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Fascination Pinhole Imaging

The Skink Pinhole Pancake System is the ideal addition to your camera and offers new creative opportunities to the photo enthusiast. Pinhole disks, zone plates or zone sieves – also in combination with suitable filters can easily be swapped and installed between the retaining rings in the center of the Pancake lens. Since antiquity the principle of pinhole imaging has fascinated and inspired people. Most likely it happened by coincidence that somebody in a dark room or cave, from where the term camera obscura came, noticed a projected image of the outside world which travelled through a small hole in the wall. A magic moment ! So it was reported by Mozi (墨子 – 470-391 BC) who wrote down his observations. In the same way, Greek philosopher Aristoteles (384-322 BC) observed this phenomenon while watching a solar eclipse. Later it was the Basra-born physicist Alhazen  ( ابو علي، حسن بن حسن بن الهيثم 965-1039)   who built the first pinhole camera which he called “Quamara”, although this apparatus lacked the capability of making permanent photographs. In the renaissance inventor and artist Leonardo da Vince (1452-1519) devoted a lot of his time to investigate the pinhole principle. Several blue prints and drawings of pinhole imaging devices were created by him. He invented those “image-recording tools” for the purpose of drawing projected pinhole images on canvas. Many famous creations of Flemish painter Jan van Eyck (1390-1441) are believed to have been created with the help of a pinhole camera.

Discover new ways of seeing with a pinhole camera

Only in the middle of the nineteenth century it became possible to render images permanently on light-sensitive material. Today the medium “film” is being joined by cameras with digital sensors which are equally useful to express old and new ways of seeing by using the archaic way of pinhole imaging creatively. The longer the exposure, the more “space and time” seem to get merged in an image. Busy buildings or public places suddenly appear to be deserted – perhaps a transparent shadow tells that there must have been somebody for long enough to be captured by the camera. The factor “time” makes rough waves appear smooth, surfaces of water slowly get transformed into a resting mirror. Discover new ways of seeing with pinhole photography, experiment with unconventional purist techniques. Whether rangefinder, DSLR / SLR, medium format, large format or DIY pinhole camera – for many types of camera there is a suitable Skink Pinhole Pancake™ with exchangeable pinholes, zone plates or zone sieves available. The Skink Pinhole Pancake System is the ideal addition to your camera and offers new creative opportunities to the photo enthusiast. Pinhole disks, zone plates or zone sieves – also in combination with suitable filters can easily be swapped and installed between the retaining rings in the center of the Pancake lens. Depending on the desired effect, you can use your camera as a pinhole-, zone plate- or zones sieve camera. To a high degree the installed aperture determines how your vision is creatively interpreted in rendering an image. The traditional pinhole creates relatively sharp images with exposure times ranging from one second to several minutes. With a zone plate or zone sieve however, photos can be taken without a tripod, if the lighting conditions permit higher speeds.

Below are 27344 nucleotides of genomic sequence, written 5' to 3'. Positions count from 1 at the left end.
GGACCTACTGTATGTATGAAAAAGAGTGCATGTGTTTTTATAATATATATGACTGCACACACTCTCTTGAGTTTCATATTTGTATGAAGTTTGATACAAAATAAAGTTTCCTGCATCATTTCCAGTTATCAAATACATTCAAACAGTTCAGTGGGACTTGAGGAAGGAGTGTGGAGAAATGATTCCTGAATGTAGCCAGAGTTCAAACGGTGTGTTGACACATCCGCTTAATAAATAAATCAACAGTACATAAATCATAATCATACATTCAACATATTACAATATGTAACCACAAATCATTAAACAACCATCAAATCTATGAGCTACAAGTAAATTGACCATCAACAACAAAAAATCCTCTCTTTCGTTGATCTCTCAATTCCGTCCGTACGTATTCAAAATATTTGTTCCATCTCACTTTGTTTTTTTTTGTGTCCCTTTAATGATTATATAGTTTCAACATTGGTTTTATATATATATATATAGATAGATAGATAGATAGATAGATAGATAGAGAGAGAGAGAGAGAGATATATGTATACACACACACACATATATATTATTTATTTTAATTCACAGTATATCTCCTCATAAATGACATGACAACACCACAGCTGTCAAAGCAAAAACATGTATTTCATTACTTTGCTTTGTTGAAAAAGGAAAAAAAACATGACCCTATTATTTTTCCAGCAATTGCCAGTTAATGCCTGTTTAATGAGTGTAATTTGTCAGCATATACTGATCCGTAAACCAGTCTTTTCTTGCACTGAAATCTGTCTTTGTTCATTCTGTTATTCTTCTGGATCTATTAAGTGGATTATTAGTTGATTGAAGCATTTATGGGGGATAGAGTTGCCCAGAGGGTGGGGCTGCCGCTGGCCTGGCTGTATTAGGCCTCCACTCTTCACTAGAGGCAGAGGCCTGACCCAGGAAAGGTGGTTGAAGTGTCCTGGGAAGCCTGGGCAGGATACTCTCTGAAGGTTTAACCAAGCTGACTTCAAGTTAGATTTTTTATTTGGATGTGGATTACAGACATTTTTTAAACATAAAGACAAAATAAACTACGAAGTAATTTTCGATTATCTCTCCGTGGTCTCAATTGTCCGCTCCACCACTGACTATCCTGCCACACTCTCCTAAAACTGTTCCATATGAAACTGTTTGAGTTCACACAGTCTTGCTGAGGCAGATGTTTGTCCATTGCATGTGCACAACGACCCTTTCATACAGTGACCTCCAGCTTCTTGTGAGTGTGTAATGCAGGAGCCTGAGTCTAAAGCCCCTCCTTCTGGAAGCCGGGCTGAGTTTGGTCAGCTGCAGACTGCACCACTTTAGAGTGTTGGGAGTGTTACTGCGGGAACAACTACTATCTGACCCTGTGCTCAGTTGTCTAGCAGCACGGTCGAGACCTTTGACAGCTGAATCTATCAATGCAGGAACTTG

How to use the Skink Pinhole Pancake

Skink Pinhole Pancake for SLR and DSLR

Installing the pancake – DSLR

The Skink Pinhole Pancake is available for various camera systems. Install the pancake into your SLR / DSLR camera as follows:

  • – open the retaining ring of the pinhole pancake lens (turn anti-clock-wise) – insert the pinhole or zone-plate aperture disk – close the retaining ring – switch your camera off – mount the pancake lens into the bayonet mount of the camera body – switch camera on – set to ISO 200 – set camera to manual mode – select 1 second exposure time on a sunny day – adjust exposure time from there

With the latest digital cameras you can use [A] Aperture Priority, where the camera adjusts the exposure time automatically.

Using a pinhole aperture

When taking pinhole photos the camera should be placed either on firm ground or on a tripod, because the amount of light traveling through the little hole is not enough to allow short exposure times. It is also recommended to attach a rubber eye-cup to the viewfinder to block out unwanted light when composing the image. To avoid that the camera is shaking during exposure, either attach a wire-release or use the camera’s own timer to open the shutter. In low-light situations like in the late afternoon, at night or in the interior of buildings a wire release which supports “bulb-mode” is highly recommended, because the required exposure times can easily reach several minutes to an hour, depending on the available light type of camera used.

Using a zone-plate aperture

Although a zone plate is faster than a pinhole, the use of a tripod is recommended. However, when using very fast film or higher ISO settings on a digital camera it is possible to take zone plate photos with a hand-held camera on a sunny day. Best results can be achieved when using exposure bracketing when doing zone-plate photographs. Also try under-exposure by one stop to avoid blown-out high-lights, especially in very bright sunshine. Please visit the blog to see images with some technical hints and explanation.


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